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The Iconoclasts and Konjak; A Chat With Joakim Sandberg [Interview]

Yesterday I published my preview of Konjak’s most recent build of The Iconoclasts, a gorgeous Metroidvania title that I enjoyed tremendously.

Today, I bring you a full on interview with Joakim Sandberg, the fellow behind Konjak! At the time of the interview I was pretty “high” on The Iconoclasts so that’s what I mainly questioned him about and we covered a lot of topics: his recent IGF submission, future updates for the game, release strategy, etc.

If you have yet to check out some of his work, including the aforementioned Metroidvania, follow the link below!

DIYGamer: Can you briefly explain who you are and what you have created?

Joakim: Well, I’m Joakim Sandberg and I make games for most of my time. My most [well] known game is probably Legend of Princess, but people seem to have liked Noitu Love 2 a lot, as well as my current project, The Iconoclasts. I am attempting to make a living out of it.

DIYGamer: Now most of your current titles are free, and you say you’re trying to make a living out of it, so what do you currently do to make money?

Joakim: Currently I don’t make too much, but mainly I have made sprite animation and a bit of sprite design for Wayforward and other companies. I’ve also drawn a few things sometimes. That’s pretty much it!

DIYGamer: You’re most recent game you’re working on is The Iconoclasts, a game which you submitted to IGF 2012 as well. When did you start work on that and how did the story and game evolve?

Joakim: The project’s initial idea stems from Ivory Springs, an abandonware available for download on my site. The story that I want to tell has evolved since then but I kept it the same way it starts off. That was likely in 2006 that I started it. After a few years I felt like trying again, and then I quit that too! This is my third attempt and I don’t see any reason to stop this time, even with a bit of a hiatus.

The story doesn’t have any kind of manuscript, I am going from notes and what I always imagined what it would be, so we’ll see how that works out. I constantly change my mind about it.

DIYGamer: The game feels fairly finished, at least in my preview build, what else are you working on with it? What future updates are planned and what do you still want to change?

Joakim: I make my games in a very linear fashion which is why I also feel like making finished art pretty much right away. I want to see the game as a mostly finished thing take form, I was never very good at working with just boxes and temp art. But I will always change things to improve them, in terms of programming. Because of the way I’m making this the available versions people have played have far less branches for item rooms than I’m planning to add later, when more moves and weapons are finished.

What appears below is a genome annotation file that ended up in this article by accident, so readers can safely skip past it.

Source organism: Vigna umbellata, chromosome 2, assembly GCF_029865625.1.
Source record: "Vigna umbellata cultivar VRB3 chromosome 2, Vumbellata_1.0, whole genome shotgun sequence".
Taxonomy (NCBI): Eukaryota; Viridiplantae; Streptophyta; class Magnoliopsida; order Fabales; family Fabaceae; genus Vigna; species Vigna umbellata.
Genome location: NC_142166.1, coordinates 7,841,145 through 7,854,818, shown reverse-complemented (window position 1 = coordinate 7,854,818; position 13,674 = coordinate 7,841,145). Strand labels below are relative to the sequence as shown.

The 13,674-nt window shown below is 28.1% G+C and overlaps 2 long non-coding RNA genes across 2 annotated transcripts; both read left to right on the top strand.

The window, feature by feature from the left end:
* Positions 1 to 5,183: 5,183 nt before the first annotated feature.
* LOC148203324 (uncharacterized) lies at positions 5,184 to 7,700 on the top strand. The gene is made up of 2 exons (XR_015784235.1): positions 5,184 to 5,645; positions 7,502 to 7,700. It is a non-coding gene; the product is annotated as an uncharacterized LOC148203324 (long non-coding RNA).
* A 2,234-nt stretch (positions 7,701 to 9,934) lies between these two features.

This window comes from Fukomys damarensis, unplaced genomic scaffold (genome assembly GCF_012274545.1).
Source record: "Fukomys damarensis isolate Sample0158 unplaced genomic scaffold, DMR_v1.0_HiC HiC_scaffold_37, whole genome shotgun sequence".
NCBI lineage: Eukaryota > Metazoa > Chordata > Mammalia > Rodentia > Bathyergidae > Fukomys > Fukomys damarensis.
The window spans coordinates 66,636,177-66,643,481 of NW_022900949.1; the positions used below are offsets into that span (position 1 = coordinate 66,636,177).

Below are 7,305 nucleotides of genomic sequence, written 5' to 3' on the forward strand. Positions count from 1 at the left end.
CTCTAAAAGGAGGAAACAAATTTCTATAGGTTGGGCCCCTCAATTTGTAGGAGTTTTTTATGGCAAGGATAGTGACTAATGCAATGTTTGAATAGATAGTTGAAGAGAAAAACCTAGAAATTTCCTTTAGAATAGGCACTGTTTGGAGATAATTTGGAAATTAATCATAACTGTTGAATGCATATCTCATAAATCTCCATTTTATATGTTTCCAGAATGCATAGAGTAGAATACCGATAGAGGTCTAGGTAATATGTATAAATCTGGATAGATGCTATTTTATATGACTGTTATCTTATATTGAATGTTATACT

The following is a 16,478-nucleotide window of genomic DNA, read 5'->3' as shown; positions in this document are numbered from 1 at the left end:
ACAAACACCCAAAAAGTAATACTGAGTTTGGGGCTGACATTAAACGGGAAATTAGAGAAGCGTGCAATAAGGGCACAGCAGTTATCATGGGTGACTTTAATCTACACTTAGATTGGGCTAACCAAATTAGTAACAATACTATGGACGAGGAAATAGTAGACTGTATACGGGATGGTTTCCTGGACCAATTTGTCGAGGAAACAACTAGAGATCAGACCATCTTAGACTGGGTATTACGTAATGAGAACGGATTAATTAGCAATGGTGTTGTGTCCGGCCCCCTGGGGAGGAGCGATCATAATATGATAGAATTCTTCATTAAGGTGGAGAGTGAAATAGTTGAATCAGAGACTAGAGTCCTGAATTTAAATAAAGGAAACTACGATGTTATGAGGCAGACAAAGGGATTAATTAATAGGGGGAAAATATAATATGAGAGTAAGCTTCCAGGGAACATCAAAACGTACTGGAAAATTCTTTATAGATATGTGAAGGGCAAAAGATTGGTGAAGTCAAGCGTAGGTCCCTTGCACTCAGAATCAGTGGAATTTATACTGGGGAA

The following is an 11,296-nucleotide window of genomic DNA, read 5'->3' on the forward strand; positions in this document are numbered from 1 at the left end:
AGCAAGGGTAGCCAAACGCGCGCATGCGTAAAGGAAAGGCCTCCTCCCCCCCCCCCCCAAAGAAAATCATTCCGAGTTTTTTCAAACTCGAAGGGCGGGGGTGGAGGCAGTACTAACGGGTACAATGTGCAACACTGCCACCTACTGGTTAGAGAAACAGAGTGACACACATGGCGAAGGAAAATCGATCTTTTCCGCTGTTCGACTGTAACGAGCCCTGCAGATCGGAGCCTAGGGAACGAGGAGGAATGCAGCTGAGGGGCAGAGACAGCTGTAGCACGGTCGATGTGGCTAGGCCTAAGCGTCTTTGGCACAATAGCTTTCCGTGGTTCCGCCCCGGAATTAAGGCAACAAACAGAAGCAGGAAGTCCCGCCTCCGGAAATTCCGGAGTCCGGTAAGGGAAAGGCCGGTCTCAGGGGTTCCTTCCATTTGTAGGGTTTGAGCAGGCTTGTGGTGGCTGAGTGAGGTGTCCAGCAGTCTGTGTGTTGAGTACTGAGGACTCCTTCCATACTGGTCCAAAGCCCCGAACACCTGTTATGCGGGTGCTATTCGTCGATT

DIYGamer: And you’re making The Iconoclasts with the Scirra engine?

Joakim: Well, it’s the Construct Classic engine. The one in Construct 2 is similar but isn’t the same. My game couldn’t be ported to it. I mainly use the engine for familiarity, but it kind of paints me into a corner in terms of multi-platform releases. Maybe later on I can be hopeful someone can mess with Classic’s completely open-source code to let me put it elsewhere.

DIYGamer: So you have submitted The Iconoclasts to IGF 2012. I, personally, think it could go all the way, but do you have any personal expectations or hopes?

Joakim: I am very self-detrimental so I rarely have high hopes. All I want is a nomination because I want to go over there. And I tell myself quite often how my game will always be seen as retro and using archaic styles, but at least in terms of gameplay I still feel approaches like 2D planes are much faster and more precise. About the visuals, I’d paint it all if I realistically could. So yeah, all I’m hoping for is a nomination!

DIYGamer: Many of your other games were released for free, is The Iconoclasts going to be released in a similar manner?

Joakim: Probably not. :)

DIYGamer: Typically you release your game for free, how do feel about selling The Iconoclasts?

Joakim: If you played Noitu Love 2 without paying you pirated it, haha. But I don’t mind, nobody paid for it and I’m just happy people played it! Some people supported me though and I’m thankful.

DIYGamer: Have you thought about where you might distribute The Iconoclasts? Desura, Steam?

Joakim: I haven’t gotten that far in development yet, certainly not halfway, so my mind is only lightly touching these subjects. I would love to be on Steam as it’s a service I personally use a lot. Don’t know much about Desura.

DIYGamer: Finally, what are your future plans? Have you started scoping out any other game ideas?

Joakim: I have lots of game ideas, especially more strange ones. For some reason, making games on my own, I have a hard time staying with those projects. I think it’s because I have a hard time knowing how well they work right away and lose motivation, whereas something like an action platformer I know exactly how I want it. But I have countless ideas. Even for games I couldn’t make at this time like 3D, big projects. I think if I continue to make games in a similar fashion I would like to make the intended last Noitu Love game, and hopefully do it more painterly since it’s smaller than Iconoclasts in scope.

DIYGamer: Awesome! Well thanks for taking time to speak with me today!

Joakim: No problem.